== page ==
The switch is meant to boost the ability of the so-called “neuromorphic computers” which can support AI that one day could be vital to improving the perception and decision-making abilities of smart devices such as self-driving cars and even cancers diagnostic tools.

The world’s largest car makers are investing in technologies able to replace a human driver, but there is still a long way to go. No matter how safe driverless cars will eventually become, the AI driver will eventually face the moral dilemma of having to decide whether to prioritize the safety of its passengers or others who might be involved in a collision. This switch could equip the artificial brains that make these decisions to have more capacity to deal with these kinds of ethical conundrums.

The switch could also help us develop more accurate AI that can diagnose diseases such as heart conditions and lung cancer. For example, doctors from the John Radcliffe Hospital in Oxford, U.K., have successfully tested an artificial brain that improves the ability of doctors to detect life-threatening heart conditions, and a startup suggested its AI system could catch as many as 4,000 lung cancers per year earlier than human doctors.

While AI could be a game changer in medicine, the conventional computers that run its systems still struggle with tasks such as context recognition. This is because, the NIST researchers say, they don’t keep memories the same way we do. Our brain both processes information and stores memories in synapses at the same time, while computers perform the two tasks separately.

But the new artificial synapse addresses this problem, allowing computers to mimic the human brain. Although it is still being tested, researchers are confident that it may one day power a new generation of artificial brains able to improve on the current capabilities of AI systems.

The post Scientists Are Closer to Making Artificial Brains That Operate Like Ours Do appeared first on Futurism.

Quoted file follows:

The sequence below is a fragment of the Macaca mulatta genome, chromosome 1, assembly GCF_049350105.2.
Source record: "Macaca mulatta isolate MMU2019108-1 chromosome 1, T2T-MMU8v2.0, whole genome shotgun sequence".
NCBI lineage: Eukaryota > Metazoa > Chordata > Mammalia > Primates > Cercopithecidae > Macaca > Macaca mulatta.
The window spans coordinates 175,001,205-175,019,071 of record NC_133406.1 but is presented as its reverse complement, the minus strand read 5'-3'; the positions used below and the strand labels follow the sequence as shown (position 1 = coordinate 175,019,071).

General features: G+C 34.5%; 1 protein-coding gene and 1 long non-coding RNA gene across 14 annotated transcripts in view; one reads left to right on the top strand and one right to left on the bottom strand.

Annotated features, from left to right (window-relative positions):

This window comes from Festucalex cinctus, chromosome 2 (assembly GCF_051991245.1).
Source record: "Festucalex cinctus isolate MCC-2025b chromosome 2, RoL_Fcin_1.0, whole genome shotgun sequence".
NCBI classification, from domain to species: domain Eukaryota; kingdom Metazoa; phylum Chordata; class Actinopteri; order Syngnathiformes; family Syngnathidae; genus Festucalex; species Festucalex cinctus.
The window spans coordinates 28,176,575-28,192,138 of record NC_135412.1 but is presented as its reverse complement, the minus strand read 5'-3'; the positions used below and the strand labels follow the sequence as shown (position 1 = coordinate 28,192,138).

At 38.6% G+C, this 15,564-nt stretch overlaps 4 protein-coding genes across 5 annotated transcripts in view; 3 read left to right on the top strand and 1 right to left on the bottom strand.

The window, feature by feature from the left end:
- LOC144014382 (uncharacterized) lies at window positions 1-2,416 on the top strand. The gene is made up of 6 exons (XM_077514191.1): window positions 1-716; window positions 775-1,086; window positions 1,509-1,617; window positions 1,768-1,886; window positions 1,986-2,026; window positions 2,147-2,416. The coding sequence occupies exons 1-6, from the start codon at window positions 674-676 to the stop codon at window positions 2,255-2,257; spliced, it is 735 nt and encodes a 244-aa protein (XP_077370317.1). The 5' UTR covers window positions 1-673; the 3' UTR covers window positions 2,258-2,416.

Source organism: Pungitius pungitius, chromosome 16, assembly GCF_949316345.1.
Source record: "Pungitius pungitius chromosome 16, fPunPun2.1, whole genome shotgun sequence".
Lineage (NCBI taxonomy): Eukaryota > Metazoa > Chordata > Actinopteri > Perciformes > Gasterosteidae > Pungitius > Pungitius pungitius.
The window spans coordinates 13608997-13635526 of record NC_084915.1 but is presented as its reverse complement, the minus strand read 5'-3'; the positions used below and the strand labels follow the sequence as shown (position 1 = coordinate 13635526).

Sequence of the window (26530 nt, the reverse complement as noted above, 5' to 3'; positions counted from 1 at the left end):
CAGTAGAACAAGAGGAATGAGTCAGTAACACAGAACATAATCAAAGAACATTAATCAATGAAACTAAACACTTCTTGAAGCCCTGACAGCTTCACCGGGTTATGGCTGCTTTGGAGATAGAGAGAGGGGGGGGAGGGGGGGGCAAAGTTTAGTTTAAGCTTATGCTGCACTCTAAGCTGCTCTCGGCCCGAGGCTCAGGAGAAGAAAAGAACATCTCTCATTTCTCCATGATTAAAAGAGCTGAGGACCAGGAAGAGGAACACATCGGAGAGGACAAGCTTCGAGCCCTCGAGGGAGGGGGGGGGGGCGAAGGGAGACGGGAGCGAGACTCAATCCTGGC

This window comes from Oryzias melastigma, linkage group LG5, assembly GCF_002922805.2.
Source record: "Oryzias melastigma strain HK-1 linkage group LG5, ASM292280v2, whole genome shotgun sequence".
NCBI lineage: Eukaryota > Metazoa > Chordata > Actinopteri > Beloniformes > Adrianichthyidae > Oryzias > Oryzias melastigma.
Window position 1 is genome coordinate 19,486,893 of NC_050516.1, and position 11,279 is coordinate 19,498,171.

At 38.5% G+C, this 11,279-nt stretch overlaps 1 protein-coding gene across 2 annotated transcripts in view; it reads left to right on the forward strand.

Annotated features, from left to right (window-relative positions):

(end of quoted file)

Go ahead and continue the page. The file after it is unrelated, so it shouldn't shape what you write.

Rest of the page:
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Researchers Used Virtual Reality to Gain Insight into How Our Brains Assemble Memories

Memory Research

Researchers are using virtual reality (VR) to better explore how human brains assemble memories and organize them in context. In a new study, published in the journal Nature Communications, researchers put human volunteer subjects into a VR experience and then observed the activity in their hippocampuses. Through this experiment, the researchers were able to show that different parts of the hippocampus are activated in response to different types of memories.

Researchers from the University of California, Davis, studied how our brains assemble memories within context of time and space by immersing participants in a VR experience. Afterwards, the scientists used functional magnetic resonance imaging, or fMRI, to observe activity in the hippocampus while the subjects recalled their memories of the experience.

Participants try to recall objects from houses in a VR experience. Image Credit:
Participants try to recall objects from houses in a VR experience. Image Credit:

In the VR experience, the subjects “went” into different houses that had different objects in them. They tried to memorize the objects in two separate contexts — which video and which house. This tested both episodic (video) and spatial (house) memory, which each activated different regions of the hippocampus.

Medical VR

This study allowed the researchers to identify a region of the hippocampus that is involved in recalling shared information about contexts (such as virtual objects that were in the same video) and another distinct area that is involved in remembering differences in context. Additionally, the experiment revealed that hippocampus is involved in episodic memories that link time and space, contradicting the previous thinking that the hippocampus codes mostly for spatial memories.

7 Incredibly Ambitious Virtual Reality Projects